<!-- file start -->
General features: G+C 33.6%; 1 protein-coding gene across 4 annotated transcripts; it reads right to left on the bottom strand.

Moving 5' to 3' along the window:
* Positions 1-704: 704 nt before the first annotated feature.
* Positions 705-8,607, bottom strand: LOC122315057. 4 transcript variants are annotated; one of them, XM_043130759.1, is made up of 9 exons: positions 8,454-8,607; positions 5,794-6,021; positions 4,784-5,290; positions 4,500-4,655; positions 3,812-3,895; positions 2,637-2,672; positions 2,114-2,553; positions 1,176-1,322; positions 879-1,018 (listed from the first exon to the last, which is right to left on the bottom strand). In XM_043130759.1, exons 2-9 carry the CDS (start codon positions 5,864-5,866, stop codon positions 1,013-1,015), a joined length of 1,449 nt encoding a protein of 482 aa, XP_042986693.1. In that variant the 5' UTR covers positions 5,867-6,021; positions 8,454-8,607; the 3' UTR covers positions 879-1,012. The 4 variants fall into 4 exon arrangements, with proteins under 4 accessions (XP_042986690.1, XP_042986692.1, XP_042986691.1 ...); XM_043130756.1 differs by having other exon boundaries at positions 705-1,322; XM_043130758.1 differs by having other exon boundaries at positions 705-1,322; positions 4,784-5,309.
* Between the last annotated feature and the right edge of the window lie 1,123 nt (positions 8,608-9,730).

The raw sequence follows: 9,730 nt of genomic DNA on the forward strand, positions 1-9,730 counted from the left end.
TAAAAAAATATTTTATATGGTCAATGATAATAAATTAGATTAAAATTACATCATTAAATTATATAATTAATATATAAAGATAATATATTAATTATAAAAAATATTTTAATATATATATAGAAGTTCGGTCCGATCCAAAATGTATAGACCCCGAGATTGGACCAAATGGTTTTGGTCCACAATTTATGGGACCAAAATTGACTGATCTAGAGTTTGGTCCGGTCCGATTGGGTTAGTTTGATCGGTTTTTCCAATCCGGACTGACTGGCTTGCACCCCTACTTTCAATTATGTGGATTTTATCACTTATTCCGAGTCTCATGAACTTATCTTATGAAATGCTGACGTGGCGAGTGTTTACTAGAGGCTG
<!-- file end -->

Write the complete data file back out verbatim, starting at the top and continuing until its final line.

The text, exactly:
General features: G+C 33.6%; 1 protein-coding gene across 4 annotated transcripts; it reads right to left on the bottom strand.

Moving 5' to 3' along the window:
* Positions 1-704: 704 nt before the first annotated feature.
* Positions 705-8,607, bottom strand: LOC122315057. 4 transcript variants are annotated; one of them, XM_043130759.1, is made up of 9 exons: positions 8,454-8,607; positions 5,794-6,021; positions 4,784-5,290; positions 4,500-4,655; positions 3,812-3,895; positions 2,637-2,672; positions 2,114-2,553; positions 1,176-1,322; positions 879-1,018 (listed from the first exon to the last, which is right to left on the bottom strand). In XM_043130759.1, exons 2-9 carry the CDS (start codon positions 5,864-5,866, stop codon positions 1,013-1,015), a joined length of 1,449 nt encoding a protein of 482 aa, XP_042986693.1. In that variant the 5' UTR covers positions 5,867-6,021; positions 8,454-8,607; the 3' UTR covers positions 879-1,012. The 4 variants fall into 4 exon arrangements, with proteins under 4 accessions (XP_042986690.1, XP_042986692.1, XP_042986691.1 ...); XM_043130756.1 differs by having other exon boundaries at positions 705-1,322; XM_043130758.1 differs by having other exon boundaries at positions 705-1,322; positions 4,784-5,309.
* Between the last annotated feature and the right edge of the window lie 1,123 nt (positions 8,608-9,730).

The raw sequence follows: 9,730 nt of genomic DNA on the forward strand, positions 1-9,730 counted from the left end.
TAAAAAAATATTTTATATGGTCAATGATAATAAATTAGATTAAAATTACATCATTAAATTATATAATTAATATATAAAGATAATATATTAATTATAAAAAATATTTTAATATATATATAGAAGTTCGGTCCGATCCAAAATGTATAGACCCCGAGATTGGACCAAATGGTTTTGGTCCACAATTTATGGGACCAAAATTGACTGATCTAGAGTTTGGTCCGGTCCGATTGGGTTAGTTTGATCGGTTTTTCCAATCCGGACTGACTGGCTTGCACCCCTACTTTCAATTATGTGGATTTTATCACTTATTCCGAGTCTCATGAACTTATCTTATGAAATGCTGACGTGGCGAGTGTTTACTAGAGGCTG